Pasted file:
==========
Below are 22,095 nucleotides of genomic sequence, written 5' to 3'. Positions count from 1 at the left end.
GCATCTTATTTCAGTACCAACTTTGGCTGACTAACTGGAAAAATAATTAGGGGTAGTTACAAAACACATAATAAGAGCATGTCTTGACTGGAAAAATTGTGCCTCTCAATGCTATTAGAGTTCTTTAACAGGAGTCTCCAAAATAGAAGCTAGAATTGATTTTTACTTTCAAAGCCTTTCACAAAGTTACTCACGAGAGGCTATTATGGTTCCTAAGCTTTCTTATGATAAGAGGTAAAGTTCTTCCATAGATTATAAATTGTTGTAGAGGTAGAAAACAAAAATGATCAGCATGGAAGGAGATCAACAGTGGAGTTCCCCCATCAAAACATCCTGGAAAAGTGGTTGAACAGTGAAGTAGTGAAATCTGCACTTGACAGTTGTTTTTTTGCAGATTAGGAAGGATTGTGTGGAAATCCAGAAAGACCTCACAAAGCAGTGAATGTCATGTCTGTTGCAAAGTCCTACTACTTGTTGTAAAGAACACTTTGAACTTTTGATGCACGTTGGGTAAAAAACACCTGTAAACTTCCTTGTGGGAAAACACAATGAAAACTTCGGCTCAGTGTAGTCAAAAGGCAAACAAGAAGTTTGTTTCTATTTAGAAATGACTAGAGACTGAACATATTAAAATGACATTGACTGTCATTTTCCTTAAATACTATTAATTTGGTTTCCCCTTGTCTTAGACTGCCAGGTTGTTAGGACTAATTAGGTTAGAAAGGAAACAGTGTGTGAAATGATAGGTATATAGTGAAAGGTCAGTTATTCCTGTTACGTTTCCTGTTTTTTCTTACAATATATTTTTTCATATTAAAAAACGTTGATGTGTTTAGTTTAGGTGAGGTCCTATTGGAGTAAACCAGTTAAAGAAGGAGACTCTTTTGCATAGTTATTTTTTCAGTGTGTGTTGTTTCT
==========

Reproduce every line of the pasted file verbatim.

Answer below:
Below are 22,095 nucleotides of genomic sequence, written 5' to 3'. Positions count from 1 at the left end.
GCATCTTATTTCAGTACCAACTTTGGCTGACTAACTGGAAAAATAATTAGGGGTAGTTACAAAACACATAATAAGAGCATGTCTTGACTGGAAAAATTGTGCCTCTCAATGCTATTAGAGTTCTTTAACAGGAGTCTCCAAAATAGAAGCTAGAATTGATTTTTACTTTCAAAGCCTTTCACAAAGTTACTCACGAGAGGCTATTATGGTTCCTAAGCTTTCTTATGATAAGAGGTAAAGTTCTTCCATAGATTATAAATTGTTGTAGAGGTAGAAAACAAAAATGATCAGCATGGAAGGAGATCAACAGTGGAGTTCCCCCATCAAAACATCCTGGAAAAGTGGTTGAACAGTGAAGTAGTGAAATCTGCACTTGACAGTTGTTTTTTTGCAGATTAGGAAGGATTGTGTGGAAATCCAGAAAGACCTCACAAAGCAGTGAATGTCATGTCTGTTGCAAAGTCCTACTACTTGTTGTAAAGAACACTTTGAACTTTTGATGCACGTTGGGTAAAAAACACCTGTAAACTTCCTTGTGGGAAAACACAATGAAAACTTCGGCTCAGTGTAGTCAAAAGGCAAACAAGAAGTTTGTTTCTATTTAGAAATGACTAGAGACTGAACATATTAAAATGACATTGACTGTCATTTTCCTTAAATACTATTAATTTGGTTTCCCCTTGTCTTAGACTGCCAGGTTGTTAGGACTAATTAGGTTAGAAAGGAAACAGTGTGTGAAATGATAGGTATATAGTGAAAGGTCAGTTATTCCTGTTACGTTTCCTGTTTTTTCTTACAATATATTTTTTCATATTAAAAAACGTTGATGTGTTTAGTTTAGGTGAGGTCCTATTGGAGTAAACCAGTTAAAGAAGGAGACTCTTTTGCATAGTTATTTTTTCAGTGTGTGTTGTTTCT